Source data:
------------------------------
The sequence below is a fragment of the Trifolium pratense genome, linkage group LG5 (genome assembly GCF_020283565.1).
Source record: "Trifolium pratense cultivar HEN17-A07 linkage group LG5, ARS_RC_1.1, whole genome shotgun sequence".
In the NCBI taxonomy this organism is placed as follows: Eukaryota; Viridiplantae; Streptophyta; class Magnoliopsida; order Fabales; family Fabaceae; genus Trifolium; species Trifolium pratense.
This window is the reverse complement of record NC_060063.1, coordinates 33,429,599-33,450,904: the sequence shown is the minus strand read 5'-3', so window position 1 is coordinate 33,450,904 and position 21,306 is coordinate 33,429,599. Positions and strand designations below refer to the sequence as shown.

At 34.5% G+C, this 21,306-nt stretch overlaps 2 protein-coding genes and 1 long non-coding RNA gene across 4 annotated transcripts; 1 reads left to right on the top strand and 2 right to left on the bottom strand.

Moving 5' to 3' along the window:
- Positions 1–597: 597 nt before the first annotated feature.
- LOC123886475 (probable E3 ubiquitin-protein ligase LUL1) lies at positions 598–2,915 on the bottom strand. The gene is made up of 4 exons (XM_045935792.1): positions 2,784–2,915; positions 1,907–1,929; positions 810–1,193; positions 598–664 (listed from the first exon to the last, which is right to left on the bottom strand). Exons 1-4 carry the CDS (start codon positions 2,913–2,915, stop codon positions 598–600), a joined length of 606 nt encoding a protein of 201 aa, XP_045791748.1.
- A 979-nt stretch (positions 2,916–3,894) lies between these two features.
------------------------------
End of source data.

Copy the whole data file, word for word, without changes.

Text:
The sequence below is a fragment of the Trifolium pratense genome, linkage group LG5 (genome assembly GCF_020283565.1).
Source record: "Trifolium pratense cultivar HEN17-A07 linkage group LG5, ARS_RC_1.1, whole genome shotgun sequence".
In the NCBI taxonomy this organism is placed as follows: Eukaryota; Viridiplantae; Streptophyta; class Magnoliopsida; order Fabales; family Fabaceae; genus Trifolium; species Trifolium pratense.
This window is the reverse complement of record NC_060063.1, coordinates 33,429,599-33,450,904: the sequence shown is the minus strand read 5'-3', so window position 1 is coordinate 33,450,904 and position 21,306 is coordinate 33,429,599. Positions and strand designations below refer to the sequence as shown.

At 34.5% G+C, this 21,306-nt stretch overlaps 2 protein-coding genes and 1 long non-coding RNA gene across 4 annotated transcripts; 1 reads left to right on the top strand and 2 right to left on the bottom strand.

Moving 5' to 3' along the window:
- Positions 1–597: 597 nt before the first annotated feature.
- LOC123886475 (probable E3 ubiquitin-protein ligase LUL1) lies at positions 598–2,915 on the bottom strand. The gene is made up of 4 exons (XM_045935792.1): positions 2,784–2,915; positions 1,907–1,929; positions 810–1,193; positions 598–664 (listed from the first exon to the last, which is right to left on the bottom strand). Exons 1-4 carry the CDS (start codon positions 2,913–2,915, stop codon positions 598–600), a joined length of 606 nt encoding a protein of 201 aa, XP_045791748.1.
- A 979-nt stretch (positions 2,916–3,894) lies between these two features.